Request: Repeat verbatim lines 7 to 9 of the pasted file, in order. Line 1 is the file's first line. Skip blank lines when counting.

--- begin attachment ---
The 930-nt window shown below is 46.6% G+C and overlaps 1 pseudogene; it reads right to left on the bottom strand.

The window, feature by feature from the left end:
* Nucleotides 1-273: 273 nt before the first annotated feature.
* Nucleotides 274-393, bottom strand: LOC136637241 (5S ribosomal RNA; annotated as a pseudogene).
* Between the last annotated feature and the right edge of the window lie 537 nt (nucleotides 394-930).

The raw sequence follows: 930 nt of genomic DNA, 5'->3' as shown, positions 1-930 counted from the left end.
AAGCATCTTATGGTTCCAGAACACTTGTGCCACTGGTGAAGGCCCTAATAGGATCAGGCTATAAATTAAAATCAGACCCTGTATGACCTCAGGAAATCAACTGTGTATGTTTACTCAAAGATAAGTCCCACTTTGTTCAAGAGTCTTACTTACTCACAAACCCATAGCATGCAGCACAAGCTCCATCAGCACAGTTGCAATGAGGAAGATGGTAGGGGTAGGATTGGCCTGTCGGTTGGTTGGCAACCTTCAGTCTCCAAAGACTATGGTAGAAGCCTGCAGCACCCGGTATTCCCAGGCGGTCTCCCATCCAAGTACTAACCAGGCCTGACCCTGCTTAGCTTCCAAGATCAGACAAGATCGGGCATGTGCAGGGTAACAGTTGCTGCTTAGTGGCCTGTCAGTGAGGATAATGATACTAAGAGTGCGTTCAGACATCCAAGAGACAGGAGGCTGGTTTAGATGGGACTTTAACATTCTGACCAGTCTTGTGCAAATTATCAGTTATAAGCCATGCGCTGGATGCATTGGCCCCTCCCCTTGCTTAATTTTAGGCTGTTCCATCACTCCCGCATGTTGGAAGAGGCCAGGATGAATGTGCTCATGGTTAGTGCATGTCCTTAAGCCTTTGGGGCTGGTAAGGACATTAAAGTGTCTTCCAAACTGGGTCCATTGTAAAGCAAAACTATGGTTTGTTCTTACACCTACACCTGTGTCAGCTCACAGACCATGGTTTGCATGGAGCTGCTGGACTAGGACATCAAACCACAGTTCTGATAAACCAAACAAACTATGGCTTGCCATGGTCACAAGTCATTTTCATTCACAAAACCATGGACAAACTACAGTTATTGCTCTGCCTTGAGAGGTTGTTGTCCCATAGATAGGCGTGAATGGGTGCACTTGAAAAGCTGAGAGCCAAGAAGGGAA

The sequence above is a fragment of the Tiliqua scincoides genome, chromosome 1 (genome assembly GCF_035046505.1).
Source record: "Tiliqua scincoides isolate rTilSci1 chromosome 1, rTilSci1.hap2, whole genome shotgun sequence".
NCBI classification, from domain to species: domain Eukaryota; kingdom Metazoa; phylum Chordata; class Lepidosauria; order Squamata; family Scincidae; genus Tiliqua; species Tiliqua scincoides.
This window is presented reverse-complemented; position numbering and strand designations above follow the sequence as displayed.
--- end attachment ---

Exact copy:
AAGCATCTTATGGTTCCAGAACACTTGTGCCACTGGTGAAGGCCCTAATAGGATCAGGCTATAAATTAAAATCAGACCCTGTATGACCTCAGGAAATCAACTGTGTATGTTTACTCAAAGATAAGTCCCACTTTGTTCAAGAGTCTTACTTACTCACAAACCCATAGCATGCAGCACAAGCTCCATCAGCACAGTTGCAATGAGGAAGATGGTAGGGGTAGGATTGGCCTGTCGGTTGGTTGGCAACCTTCAGTCTCCAAAGACTATGGTAGAAGCCTGCAGCACCCGGTATTCCCAGGCGGTCTCCCATCCAAGTACTAACCAGGCCTGACCCTGCTTAGCTTCCAAGATCAGACAAGATCGGGCATGTGCAGGGTAACAGTTGCTGCTTAGTGGCCTGTCAGTGAGGATAATGATACTAAGAGTGCGTTCAGACATCCAAGAGACAGGAGGCTGGTTTAGATGGGACTTTAACATTCTGACCAGTCTTGTGCAAATTATCAGTTATAAGCCATGCGCTGGATGCATTGGCCCCTCCCCTTGCTTAATTTTAGGCTGTTCCATCACTCCCGCATGTTGGAAGAGGCCAGGATGAATGTGCTCATGGTTAGTGCATGTCCTTAAGCCTTTGGGGCTGGTAAGGACATTAAAGTGTCTTCCAAACTGGGTCCATTGTAAAGCAAAACTATGGTTTGTTCTTACACCTACACCTGTGTCAGCTCACAGACCATGGTTTGCATGGAGCTGCTGGACTAGGACATCAAACCACAGTTCTGATAAACCAAACAAACTATGGCTTGCCATGGTCACAAGTCATTTTCATTCACAAAACCATGGACAAACTACAGTTATTGCTCTGCCTTGAGAGGTTGTTGTCCCATAGATAGGCGTGAATGGGTGCACTTGAAAAGCTGAGAGCCAAGAAGGGAA

The sequence above is a fragment of the Tiliqua scincoides genome, chromosome 1 (genome assembly GCF_035046505.1).
Source record: "Tiliqua scincoides isolate rTilSci1 chromosome 1, rTilSci1.hap2, whole genome shotgun sequence".